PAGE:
Chicago Parent Survey Highlights Swimming Safety in Lake Michigan
Differences in family swimming habits and beach safety features were found in a recent Voices of Child Health in Chicago Parent Panel Survey from Ann & Robert H. Lurie Children’s Hospital of Chicago. Over 1,000 parents from all 77 community areas in the city reported where they swim in Lake Michigan and what safety equipment they noticed at beaches.
The report found that 61% of parents say they swim at Lake Michigan beaches with their children, while 27% said they do not swim at Lake Michigan and 8% said they do not swim at all. Smaller proportions of parents swim in lake areas other than beaches, such as off a boat (4%), or unsafe areas including the rocks (5%) and piers (3%).
Swimming in areas other than beaches was more common among families with high household income (19%), compared to families with low household income (8%). Last summer, 85% of parents reported spending time at Lake Michigan; 16% of families did so at least once per week, 29% one to three times per month, 40% less than once per month and 15% never at all.
The presence of safety features also varied by parent demographic characteristics. Asian/other-race parents and white parents were more likely to report seeing flags about water conditions at the lakefront beaches than parents of other races/ethnicities (66-65% vs. 53%-44%) and parents with higher household income were more likely to report seeing a life ring or throw bag on the beach (47%) than parents with lower household income (35%).
“Lake Michigan is the most dangerous of the Great Lakes. Winds and structures, like piers and jetties, make the beaches in southern Lake Michigan prone to deadly rip currents. Conditions can change quickly, that’s why it is so important to pay attention to beach flags and swim in designated areas during times that lifeguards are on duty,” said Michelle L. Macy, MD, MS, Scientific Director, Community, Population Health and Outcomes, Stanley Manne Children’s Research Institute.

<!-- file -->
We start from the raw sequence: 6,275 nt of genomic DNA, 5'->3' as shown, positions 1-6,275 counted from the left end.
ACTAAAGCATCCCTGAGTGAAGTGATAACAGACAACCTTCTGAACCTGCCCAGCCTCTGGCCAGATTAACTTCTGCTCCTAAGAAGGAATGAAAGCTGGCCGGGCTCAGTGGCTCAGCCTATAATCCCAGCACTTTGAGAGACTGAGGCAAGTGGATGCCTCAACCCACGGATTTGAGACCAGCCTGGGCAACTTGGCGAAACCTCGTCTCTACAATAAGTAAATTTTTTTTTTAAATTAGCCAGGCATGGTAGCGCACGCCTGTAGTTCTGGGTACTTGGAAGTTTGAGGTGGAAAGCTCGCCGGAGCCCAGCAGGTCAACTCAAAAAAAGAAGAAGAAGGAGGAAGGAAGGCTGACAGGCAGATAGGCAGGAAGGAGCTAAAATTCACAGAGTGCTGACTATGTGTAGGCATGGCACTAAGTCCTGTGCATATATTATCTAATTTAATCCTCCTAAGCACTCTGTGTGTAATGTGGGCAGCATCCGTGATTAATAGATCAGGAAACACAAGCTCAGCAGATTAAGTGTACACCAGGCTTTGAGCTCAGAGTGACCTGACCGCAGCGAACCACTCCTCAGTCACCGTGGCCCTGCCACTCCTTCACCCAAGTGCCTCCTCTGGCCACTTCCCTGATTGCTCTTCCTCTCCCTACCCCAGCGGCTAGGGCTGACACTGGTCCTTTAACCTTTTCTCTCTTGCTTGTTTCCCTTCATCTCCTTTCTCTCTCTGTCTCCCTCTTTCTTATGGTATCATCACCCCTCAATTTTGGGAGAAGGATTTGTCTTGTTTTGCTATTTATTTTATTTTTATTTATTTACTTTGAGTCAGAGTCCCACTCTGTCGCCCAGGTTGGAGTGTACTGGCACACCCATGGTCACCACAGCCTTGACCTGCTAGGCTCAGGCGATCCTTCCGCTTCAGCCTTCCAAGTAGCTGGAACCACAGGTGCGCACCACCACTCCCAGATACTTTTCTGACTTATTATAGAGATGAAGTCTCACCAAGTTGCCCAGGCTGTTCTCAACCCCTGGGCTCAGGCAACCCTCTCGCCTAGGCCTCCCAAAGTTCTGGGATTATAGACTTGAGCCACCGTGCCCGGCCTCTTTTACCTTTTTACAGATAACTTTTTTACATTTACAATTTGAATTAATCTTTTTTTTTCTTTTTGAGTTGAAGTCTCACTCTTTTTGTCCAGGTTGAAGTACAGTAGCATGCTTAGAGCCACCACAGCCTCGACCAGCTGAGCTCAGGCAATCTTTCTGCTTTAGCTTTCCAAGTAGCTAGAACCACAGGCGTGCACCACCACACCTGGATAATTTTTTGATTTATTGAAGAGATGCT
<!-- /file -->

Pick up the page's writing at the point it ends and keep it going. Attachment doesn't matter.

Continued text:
Parents also were asked if their children swam with supervision from an adult or lifeguard. One in three parents say that their children swim without an adult or lifeguard present some of the time or more, which is a risky situation for any swimmer. It is important to note that most Chicago families swim in Lake Michigan during hours when a lifeguard is likely to be on duty and two-thirds of Chicago parents say their children never swim when there is not an adult or a lifeguard present.
There are many things Chicago families can do to ensure water and swimming safety. Enrolling children and adults in swim lessons; paying attention to beach flags, weather and water conditions; and closely supervising children are all important layers of protection to assure safety while swimming at the beach.
“Drowning is a leading cause of unintentional injury death in children 1 to 4 years old and among teens and young adults. Last summer, Illinois passed important legislation requiring safety equipment, such as life rings and throw bags, to be installed on piers and drop-offs along the Lake Michigan coast. Learning to swim and knowing how to safely respond if you see someone in trouble can save a life,” said Dr. Macy.
Water Safety Resources for Families:
- Check the National Weather Service's daily Lake Michigan beach forecast for the swim risk for the coming day
- Chicago Park District beach flag warning system
Research at Ann & Robert H. Lurie Children’s Hospital of Chicago is conducted through Stanley Manne Children’s Research Institute. The Manne Research Institute is focused on improving child health, transforming pediatric medicine and ensuring healthier futures through the relentless pursuit of knowledge. Lurie Children’s is a nonprofit organization committed to providing access to exceptional care for every child. It is ranked as one of the nation’s top children’s hospitals by U.S. News & World Report. Lurie Children’s is the pediatric training ground for Northwestern University Feinberg School of Medicine.
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